It was so hard to limit this list to just ten, so I had to make sure I mentioned some games that I had to cut off from the final slate of games, for one reason or another.
Middle-earth: Shadow of Mordor
It’s like if Ubisoft were given the rights to the Lord of the Rings series and released their fourth title with Shadow of Mordor. It’s that good! Combat is intuitive, the action-RPG elements of gameplay are sensible and it beats the hell out of a lot of other Tolkien game entries. It’s unfortunate that I didn’t get to spend as much time as I wanted in order to finish the game, and it would be a disservice to include it and not even get halfway through.
When strictly talking about gameplay, there’s nothing so beautiful and concise (that was released in 2014) as the multiplayer combat in Nidhogg. Its pixelated NES-like art style provided an intriguing aesthetic that complemented the rock-paper-scissors-on-the-fly combat of this Indie fencing title. Unfortunately, my experience with the game came on the PC, with a spotty netcode that impacted online play. Plus, with only one controller on the PC, offline co-op proves difficult. Being ported to the PS4, it’s a lot easier to enjoy tournament play that the game richly deserves, but I cannot honestly attest to that just yet.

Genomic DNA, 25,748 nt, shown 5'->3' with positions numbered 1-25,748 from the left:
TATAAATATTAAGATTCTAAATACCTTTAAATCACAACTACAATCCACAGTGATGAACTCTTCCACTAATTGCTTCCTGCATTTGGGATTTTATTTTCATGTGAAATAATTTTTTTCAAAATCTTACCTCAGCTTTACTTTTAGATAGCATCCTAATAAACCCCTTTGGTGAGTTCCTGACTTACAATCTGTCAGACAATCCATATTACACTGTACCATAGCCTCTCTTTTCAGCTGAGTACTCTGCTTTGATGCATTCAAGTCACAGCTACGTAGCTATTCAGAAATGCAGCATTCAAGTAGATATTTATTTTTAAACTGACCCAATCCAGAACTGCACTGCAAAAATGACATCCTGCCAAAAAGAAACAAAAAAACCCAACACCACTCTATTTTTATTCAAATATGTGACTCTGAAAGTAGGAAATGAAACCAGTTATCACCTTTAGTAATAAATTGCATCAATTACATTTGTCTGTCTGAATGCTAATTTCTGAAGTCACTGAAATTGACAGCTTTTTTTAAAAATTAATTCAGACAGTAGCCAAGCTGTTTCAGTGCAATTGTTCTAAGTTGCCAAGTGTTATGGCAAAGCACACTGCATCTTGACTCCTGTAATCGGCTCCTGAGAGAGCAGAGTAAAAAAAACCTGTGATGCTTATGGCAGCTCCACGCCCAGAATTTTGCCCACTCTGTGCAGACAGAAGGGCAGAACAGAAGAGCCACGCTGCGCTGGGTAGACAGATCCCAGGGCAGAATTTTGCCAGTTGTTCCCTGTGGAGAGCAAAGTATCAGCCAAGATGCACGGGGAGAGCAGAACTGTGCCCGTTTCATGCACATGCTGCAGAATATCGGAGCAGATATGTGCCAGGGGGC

Metal Gear Solid V: Ground Zeroes
A worthy precursor to the open world stealth action of The Phantom Pain, Metal Gear Solid V: Ground Zeroes is a neat little starter set of objective-based gameplay. All the Kojima trademarks are there, including neat tricks like shooting out an enemy’s flashlight to catch them off guard, and the side missions will extend the shelf life of the product.
Still, even in the months leading up to release, Konami was planning on charging $40 for a physical copy of a game that had a 1-hour main mission. Thankfully, they corrected that problem before it began, but even with that fix, the game itself is decidedly short. You wouldn’t remove the Tanker mission from Metal Gear Solid 2 in order to fund production of the Outer Shell mission unless you were fairly desperate; a sign that hopefully isn’t foreboding about Konami’s funding of future Metal Gear games.
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